Regarding your statement here and in other places you refer to light as always traveling at light speed. The problem I have with such statements is that these statements don’t reflect the absolute and relative nature of space and time, and therefore these statements have a very high potential for confusing the reader. It’s as if you mean to communicate that there is only one proper measure for space and time.

The speed of light is about 300,000 kilometers per *second*. The second is a measure of time, yet everyone who is familiar with relativity theory understands that time (and space) are relative. Space and time are only absolute within any given inertial reference frame. Yet, there are multitudes of differing inertial reference frames. Everything that has absolute values in a given inertial reference frame has relative values from the perspective of those who are viewing that other frame from their differently moving inertial reference frame. Light should not be singled out as something special. It is the lightest and fastest traveling known quanta. I know of no good reason to treat it as massless just because it is the fastest of the quanta. I think the convention of treating it as massless has to do with the history in physics when physics was confused (and I dare say still is, for why say that a constituent of a particle is heavier that the particle itself simply because it had to be accelerated to very high velocity to find it?) about relativistic mass. Under that old and wrong way of thinking (which you have said that you don’t subscribe to) if something moved at the speed of light it would have an infinite amount of mass if it had any at all. It seems to me that some of these old ways of thinking about the situation are somewhat still existing and just screwing up progress in understanding the physics of our universe.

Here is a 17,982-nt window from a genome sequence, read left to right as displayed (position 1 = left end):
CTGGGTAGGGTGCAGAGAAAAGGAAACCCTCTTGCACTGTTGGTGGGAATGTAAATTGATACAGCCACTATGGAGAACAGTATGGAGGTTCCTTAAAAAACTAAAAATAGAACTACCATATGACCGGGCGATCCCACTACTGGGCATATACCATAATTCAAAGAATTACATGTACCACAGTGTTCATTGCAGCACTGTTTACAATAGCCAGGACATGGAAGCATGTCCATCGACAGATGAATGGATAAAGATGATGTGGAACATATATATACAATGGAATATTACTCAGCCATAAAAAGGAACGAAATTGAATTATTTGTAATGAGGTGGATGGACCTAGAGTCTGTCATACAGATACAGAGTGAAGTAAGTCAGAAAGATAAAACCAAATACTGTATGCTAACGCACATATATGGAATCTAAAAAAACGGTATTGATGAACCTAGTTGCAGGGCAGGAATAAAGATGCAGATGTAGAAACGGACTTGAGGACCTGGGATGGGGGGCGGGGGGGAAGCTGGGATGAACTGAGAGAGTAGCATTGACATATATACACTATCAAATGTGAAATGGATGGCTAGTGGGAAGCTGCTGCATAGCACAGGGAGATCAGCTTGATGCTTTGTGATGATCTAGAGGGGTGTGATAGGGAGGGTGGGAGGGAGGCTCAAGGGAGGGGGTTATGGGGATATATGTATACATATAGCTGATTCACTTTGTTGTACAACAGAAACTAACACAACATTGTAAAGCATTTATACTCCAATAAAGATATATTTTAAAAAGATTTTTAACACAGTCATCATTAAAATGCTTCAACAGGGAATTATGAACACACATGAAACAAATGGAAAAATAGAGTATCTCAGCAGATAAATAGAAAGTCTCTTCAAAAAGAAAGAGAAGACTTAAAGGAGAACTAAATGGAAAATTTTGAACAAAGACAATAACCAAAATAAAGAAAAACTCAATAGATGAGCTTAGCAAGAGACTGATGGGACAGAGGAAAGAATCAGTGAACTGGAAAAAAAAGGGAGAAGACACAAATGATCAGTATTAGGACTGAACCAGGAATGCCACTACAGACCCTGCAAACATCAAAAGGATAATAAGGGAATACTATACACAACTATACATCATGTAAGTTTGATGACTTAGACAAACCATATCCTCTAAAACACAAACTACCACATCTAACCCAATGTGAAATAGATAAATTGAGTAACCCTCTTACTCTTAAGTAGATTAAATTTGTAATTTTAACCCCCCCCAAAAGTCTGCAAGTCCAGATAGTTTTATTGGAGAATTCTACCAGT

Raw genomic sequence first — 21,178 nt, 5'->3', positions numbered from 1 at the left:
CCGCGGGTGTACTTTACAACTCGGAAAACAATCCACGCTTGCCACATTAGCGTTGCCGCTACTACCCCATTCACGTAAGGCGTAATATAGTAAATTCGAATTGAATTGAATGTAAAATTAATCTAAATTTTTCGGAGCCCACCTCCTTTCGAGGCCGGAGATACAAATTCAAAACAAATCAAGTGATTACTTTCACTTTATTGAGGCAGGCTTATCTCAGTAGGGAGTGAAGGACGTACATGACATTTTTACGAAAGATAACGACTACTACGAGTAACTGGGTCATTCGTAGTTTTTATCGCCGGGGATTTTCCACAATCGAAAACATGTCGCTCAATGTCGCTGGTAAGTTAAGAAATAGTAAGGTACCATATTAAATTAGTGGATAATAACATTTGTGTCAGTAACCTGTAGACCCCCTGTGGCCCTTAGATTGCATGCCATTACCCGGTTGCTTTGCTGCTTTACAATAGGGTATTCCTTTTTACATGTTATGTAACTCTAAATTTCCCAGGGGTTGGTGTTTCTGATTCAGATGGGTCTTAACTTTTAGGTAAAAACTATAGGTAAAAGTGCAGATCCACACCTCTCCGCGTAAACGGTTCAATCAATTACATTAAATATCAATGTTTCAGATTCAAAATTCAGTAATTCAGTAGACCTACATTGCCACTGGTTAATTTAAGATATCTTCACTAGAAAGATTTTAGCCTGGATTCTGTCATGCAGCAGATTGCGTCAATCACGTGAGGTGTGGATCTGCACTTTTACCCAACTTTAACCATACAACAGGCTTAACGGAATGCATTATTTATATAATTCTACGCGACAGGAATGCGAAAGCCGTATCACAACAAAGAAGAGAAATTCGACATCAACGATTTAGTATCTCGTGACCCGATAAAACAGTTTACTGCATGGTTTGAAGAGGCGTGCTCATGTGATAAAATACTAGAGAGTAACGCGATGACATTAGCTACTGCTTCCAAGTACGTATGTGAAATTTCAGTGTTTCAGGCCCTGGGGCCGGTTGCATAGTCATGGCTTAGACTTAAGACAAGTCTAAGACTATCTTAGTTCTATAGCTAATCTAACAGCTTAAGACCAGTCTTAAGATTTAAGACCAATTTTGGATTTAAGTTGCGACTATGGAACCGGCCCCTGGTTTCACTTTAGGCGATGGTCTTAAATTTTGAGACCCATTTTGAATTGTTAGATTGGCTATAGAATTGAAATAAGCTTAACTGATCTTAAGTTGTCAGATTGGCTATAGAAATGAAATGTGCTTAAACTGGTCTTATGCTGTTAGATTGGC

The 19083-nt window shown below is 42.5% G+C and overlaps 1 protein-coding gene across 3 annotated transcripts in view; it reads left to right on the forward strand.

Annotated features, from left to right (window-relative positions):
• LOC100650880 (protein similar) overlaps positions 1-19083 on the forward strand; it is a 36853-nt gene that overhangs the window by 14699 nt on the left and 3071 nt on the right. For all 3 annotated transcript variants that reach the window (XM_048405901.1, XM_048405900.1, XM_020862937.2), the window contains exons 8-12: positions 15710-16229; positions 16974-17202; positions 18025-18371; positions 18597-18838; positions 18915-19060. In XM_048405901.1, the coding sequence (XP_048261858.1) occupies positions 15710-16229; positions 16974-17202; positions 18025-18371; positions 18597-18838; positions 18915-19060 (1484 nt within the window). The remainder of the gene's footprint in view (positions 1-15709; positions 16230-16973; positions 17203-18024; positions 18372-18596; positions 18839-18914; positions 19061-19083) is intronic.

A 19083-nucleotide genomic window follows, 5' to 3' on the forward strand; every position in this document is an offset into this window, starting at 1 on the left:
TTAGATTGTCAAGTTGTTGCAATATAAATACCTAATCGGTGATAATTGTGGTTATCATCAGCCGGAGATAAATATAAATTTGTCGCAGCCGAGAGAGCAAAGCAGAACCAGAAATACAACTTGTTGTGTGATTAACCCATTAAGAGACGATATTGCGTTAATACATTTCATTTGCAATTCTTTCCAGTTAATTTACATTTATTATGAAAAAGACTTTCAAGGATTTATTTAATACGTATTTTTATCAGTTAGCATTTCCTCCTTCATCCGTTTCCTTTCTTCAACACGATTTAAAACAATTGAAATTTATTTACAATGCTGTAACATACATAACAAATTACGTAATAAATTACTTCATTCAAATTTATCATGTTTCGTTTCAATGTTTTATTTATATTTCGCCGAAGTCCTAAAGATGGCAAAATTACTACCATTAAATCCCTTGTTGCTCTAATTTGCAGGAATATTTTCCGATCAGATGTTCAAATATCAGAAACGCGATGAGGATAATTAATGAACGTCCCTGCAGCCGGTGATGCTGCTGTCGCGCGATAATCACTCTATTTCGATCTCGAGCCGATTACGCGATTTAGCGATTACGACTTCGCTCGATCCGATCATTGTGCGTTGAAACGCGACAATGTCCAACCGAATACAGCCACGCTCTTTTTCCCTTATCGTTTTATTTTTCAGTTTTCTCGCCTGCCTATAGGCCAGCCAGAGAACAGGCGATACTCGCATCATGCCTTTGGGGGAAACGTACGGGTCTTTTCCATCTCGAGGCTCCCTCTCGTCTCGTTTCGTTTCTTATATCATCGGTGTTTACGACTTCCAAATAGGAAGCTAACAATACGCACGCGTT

The speed of light is constant for all observers, in any inertial reference frame. c is the scaling factor to convert between space and time units when calculating the Lorentz scalar distance, and is thus a property of spacetime (Lorentz scalar distance is invariant, ie it’s the same from any inertial reference frame.)

Lorentz scalar distance:

s = sqrt((x_2 – x_1)^2 + (y_2 – y_1)^2 + (z_2 – z_1)^2 + c^2 * (t_2 – t_1)^2)